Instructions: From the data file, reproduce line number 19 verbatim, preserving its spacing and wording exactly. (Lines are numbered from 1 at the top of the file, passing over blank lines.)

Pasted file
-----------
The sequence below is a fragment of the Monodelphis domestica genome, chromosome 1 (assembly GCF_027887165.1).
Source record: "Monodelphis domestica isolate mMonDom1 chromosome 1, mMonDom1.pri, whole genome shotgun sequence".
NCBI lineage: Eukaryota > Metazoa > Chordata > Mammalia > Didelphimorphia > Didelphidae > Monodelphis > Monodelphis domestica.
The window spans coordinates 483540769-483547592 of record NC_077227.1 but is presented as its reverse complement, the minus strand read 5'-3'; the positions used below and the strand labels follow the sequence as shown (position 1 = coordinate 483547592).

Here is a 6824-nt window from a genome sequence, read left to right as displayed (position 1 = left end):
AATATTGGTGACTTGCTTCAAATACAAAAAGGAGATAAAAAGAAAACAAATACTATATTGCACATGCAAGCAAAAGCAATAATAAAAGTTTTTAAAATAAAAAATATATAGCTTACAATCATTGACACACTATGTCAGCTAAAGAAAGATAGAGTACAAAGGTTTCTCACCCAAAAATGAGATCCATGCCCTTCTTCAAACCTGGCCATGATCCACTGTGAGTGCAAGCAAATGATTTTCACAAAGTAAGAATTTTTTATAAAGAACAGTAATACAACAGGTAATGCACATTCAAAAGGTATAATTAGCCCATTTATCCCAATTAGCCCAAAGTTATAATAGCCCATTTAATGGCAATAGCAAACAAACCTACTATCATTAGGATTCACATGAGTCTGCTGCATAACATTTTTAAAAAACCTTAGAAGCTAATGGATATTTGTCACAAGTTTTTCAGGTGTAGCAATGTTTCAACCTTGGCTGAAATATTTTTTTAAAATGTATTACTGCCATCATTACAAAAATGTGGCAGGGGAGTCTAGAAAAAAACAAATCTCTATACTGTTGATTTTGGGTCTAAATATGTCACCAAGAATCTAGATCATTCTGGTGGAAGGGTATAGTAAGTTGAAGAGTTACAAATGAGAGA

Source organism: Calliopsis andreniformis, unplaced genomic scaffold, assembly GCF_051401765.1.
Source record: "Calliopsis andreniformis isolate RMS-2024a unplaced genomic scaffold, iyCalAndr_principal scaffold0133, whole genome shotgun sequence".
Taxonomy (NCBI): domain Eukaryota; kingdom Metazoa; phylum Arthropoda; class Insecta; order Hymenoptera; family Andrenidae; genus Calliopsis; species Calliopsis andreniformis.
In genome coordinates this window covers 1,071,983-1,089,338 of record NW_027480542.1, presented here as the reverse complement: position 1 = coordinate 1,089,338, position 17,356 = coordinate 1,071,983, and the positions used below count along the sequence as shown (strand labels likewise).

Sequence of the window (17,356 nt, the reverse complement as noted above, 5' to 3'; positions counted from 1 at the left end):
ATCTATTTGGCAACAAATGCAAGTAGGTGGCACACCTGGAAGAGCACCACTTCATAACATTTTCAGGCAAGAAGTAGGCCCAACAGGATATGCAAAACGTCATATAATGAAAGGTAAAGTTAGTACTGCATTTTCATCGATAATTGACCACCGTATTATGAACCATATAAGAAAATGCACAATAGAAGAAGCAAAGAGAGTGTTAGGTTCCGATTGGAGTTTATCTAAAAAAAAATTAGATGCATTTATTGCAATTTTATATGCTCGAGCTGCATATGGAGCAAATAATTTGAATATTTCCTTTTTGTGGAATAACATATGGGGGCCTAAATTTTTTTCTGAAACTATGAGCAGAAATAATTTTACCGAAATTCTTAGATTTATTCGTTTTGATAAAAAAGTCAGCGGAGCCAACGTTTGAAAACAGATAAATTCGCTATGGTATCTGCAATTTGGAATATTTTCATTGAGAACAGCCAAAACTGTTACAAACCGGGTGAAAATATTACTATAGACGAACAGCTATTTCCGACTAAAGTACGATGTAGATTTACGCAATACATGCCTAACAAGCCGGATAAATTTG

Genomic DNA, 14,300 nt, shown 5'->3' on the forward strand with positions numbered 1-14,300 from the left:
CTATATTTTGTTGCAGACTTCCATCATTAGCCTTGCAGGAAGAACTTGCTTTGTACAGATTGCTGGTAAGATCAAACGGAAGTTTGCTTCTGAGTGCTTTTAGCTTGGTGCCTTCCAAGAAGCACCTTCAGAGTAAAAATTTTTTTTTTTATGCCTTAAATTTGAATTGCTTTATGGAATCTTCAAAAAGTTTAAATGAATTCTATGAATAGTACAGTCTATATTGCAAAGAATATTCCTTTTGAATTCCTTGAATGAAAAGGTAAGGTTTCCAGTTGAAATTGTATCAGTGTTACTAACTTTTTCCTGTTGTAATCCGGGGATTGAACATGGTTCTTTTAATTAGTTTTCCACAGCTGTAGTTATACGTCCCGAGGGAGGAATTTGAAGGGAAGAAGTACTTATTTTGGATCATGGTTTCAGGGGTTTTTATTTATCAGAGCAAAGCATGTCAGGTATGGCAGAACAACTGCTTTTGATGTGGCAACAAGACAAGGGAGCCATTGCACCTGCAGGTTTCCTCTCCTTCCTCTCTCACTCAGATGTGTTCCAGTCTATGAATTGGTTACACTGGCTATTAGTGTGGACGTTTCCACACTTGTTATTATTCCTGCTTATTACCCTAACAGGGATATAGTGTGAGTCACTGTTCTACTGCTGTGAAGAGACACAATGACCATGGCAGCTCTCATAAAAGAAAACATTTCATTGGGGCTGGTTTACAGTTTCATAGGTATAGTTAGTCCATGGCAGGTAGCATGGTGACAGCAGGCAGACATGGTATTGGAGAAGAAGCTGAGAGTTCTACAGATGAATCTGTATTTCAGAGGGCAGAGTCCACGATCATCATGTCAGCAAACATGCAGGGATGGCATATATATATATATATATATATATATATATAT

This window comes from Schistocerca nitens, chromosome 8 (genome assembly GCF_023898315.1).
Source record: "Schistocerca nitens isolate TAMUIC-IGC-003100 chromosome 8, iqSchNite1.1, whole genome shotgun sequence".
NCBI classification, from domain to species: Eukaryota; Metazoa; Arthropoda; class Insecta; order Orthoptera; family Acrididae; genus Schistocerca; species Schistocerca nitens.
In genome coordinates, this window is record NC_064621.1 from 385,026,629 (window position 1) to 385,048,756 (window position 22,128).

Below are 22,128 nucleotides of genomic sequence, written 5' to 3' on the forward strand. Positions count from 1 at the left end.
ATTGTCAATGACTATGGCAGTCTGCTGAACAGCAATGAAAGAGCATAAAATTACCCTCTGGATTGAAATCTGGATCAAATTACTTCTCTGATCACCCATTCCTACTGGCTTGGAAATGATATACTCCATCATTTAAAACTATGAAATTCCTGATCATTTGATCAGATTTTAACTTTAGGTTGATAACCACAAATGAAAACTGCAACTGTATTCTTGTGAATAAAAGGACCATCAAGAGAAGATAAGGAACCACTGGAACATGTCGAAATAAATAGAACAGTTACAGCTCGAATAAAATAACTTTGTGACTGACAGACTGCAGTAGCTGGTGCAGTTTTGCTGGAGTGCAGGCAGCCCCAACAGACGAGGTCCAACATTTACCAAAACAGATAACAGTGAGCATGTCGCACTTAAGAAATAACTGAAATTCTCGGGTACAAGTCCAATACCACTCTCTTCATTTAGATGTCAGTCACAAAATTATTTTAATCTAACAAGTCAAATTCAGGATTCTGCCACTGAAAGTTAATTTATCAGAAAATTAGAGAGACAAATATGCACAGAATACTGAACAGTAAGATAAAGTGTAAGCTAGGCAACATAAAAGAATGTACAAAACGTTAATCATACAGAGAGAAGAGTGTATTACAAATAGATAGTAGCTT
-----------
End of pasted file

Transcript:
Below are 22,128 nucleotides of genomic sequence, written 5' to 3' on the forward strand. Positions count from 1 at the left end.